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Retro Review: Destiny

Posted by Michelle - 16/11/12 at 06:11 pm


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Star Trek: Deep Space Nine

Season: 03 Episode: 15 (s03e15)

Original US airdate: 02/13/1995

Despite an unnerving Bajoran prophecy, Sisko undertakes a joint scientific venture with Cardassian scientists to place a communications relay on the far side of the wormhole.

Plot Summary: Sisko and his crew are excitedly making preparations to work with two Cardassian scientists to set up a subspace relay which will allow communication through the wormhole from the Gamma Quadrant. Even Kira is cautiously optimistic until Vedek Yarka arrives, warning that Trakor’s Third Prophecy has foreseen these events and predicted disaster if the Emissary allows three “vipers” to return to their nest in the sky to peer through the Temple gates, casting open the entrance to the Temple forever. Because the Prophets are not only religious figures, but aliens who exist outside linear time, Kira fears that their warning may be based in truth. Believing that the relay is important both scientifically and to cultivate the new peace between Cardassia and Bajor, Sisko refuses to abandon the project despite the arrival of another Cardassian whom Kira assumes may be the third “viper” of the prophecy. An initial relay test results in a crisis, causing the wormhole to burst open and diverting a comet. Dax fears that if the comet enters the wormhole, its silithium core could collapse the entrance permanently, bringing about the disaster foretold in the prophecy. O’Brien and the scientist Gilora – who mistakenly takes his confrontational behavior for flirting – modify the Defiant’s phasers to vaporize the comet, but the phasers misfire and split the comet into three pieces. Gilora admits that the late Cardassian arrival is an Obsidian Order operative whom she believes sabotaged the phasers to end the peaceful collaboration between Bajor and the Cardassians. Taking a shuttle, Sisko and Kira capture the comet fragments in a subspace field, but not before some of the dangerous silithuim leaks out. To Dax’s surprise, the silithium creates a subspace filament which completes the relay to the Gamma Quadrant, allowing signals to pass through. Kira realizes that the prophecy did indeed come true, but they misinterpreted the symbolism of the “vipers” – not Cardassians, but comet fragments – which have opened the wormhole to subspace signals. Sisko is forced to confront the idea that other Bajoran prophecies about the Emissary may have implications for his own life and role in the region.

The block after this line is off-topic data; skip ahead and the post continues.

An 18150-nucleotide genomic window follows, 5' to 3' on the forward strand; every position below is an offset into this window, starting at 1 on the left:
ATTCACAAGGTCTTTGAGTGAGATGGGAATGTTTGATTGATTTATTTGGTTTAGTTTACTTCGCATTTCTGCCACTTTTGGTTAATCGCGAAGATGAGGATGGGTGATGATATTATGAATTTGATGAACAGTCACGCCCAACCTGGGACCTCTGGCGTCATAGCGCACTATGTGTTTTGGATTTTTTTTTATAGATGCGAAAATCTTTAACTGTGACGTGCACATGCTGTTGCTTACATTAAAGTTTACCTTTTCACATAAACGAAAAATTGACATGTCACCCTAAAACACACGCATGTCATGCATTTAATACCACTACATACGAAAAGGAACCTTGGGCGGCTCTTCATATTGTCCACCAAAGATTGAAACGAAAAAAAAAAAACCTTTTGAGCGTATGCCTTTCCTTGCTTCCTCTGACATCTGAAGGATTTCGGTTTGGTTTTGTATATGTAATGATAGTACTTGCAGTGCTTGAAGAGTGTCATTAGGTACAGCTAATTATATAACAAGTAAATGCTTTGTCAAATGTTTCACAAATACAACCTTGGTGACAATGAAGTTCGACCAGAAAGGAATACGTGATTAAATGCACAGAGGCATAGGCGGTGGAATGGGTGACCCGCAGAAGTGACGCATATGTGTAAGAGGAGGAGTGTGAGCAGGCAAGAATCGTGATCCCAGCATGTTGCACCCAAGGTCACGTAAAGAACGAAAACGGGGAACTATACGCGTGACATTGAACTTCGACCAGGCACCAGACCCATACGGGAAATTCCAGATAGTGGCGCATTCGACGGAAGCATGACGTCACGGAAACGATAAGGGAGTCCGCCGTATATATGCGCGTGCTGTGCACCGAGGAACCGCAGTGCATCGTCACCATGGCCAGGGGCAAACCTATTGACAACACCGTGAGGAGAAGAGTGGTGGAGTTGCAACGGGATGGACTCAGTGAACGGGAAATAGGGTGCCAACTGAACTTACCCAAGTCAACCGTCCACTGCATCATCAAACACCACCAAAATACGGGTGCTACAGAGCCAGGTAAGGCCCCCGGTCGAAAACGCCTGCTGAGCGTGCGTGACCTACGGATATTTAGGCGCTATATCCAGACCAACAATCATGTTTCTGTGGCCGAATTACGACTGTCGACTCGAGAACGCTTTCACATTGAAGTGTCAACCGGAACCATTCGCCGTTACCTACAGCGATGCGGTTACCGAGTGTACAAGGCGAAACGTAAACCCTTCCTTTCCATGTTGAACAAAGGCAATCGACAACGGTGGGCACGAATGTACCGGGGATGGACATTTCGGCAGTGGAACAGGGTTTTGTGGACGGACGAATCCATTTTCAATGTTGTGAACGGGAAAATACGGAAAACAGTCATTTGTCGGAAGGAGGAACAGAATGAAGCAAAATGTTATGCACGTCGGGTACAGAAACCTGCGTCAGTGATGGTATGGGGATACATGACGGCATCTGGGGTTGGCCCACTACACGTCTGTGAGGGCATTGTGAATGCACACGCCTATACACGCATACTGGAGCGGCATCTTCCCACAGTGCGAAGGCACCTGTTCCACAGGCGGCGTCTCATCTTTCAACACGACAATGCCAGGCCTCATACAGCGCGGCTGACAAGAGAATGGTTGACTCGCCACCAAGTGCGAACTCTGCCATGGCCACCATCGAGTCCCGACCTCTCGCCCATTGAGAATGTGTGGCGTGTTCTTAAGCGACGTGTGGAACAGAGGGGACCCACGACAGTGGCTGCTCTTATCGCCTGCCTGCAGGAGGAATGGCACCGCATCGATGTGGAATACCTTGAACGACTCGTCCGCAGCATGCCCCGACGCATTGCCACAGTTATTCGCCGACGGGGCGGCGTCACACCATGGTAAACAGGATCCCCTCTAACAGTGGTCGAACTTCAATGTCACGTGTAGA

Analysis: “Destiny” is one of those DS9 episodes that was good in the first place and has only gotten better now that the various arcs developing in the storyline have all played out. I love that, unlike on previous Star Trek shows where religion is generally shown to be backward and wrong-headed, the spirituality of the Bajoran people is portrayed not only as a binding force for the culture in its darkest hours, but as entirely compatible with science and technology. And I also love Sisko’s slow acceptance of his status as Emissary, the understanding that he may be called to give his life to something bigger than his family or even the Federation. Kira’s role in this is pivotal, though she’s also the character I have the hardest time with in this episode, since the writers have been all over the place trying to pin down her spiritual beliefs and her relationship with the powerful religious leaders on Bajor. She’s seemed to grow more orthodox since we were introduced to her, particularly when debating theology with Bareil, yet she’s unfamiliar with the prophecies cited by Yarka; she’s perfectly aware that religious leaders are are capable of corruption and selfishness as anyone else, as Kai Winn keeps proving, yet although Yarka has been defrocked for putting his politics ahead of spiritual matters, she keeps listening to him even after Sisko warns her that he has no time for her potential conflict of interest. Here for the first time we see Kira insisting that there is no conflict, that her religion offers a historical perspective on events that Sisko wants to view only through his scientific understanding. Both their views are incomplete, for the Bajorans let their own prejudices shape the way they read the prophecy while the Starfleet officers have no way of knowing that there is a real viper among their new Cardassian allies. “Destiny” manages to offer a warning about fundamentalist spiritual views while at the same time maintaining the belief that, to paraphrase Arthur C. Clarke, religion is just science we don’t understand yet.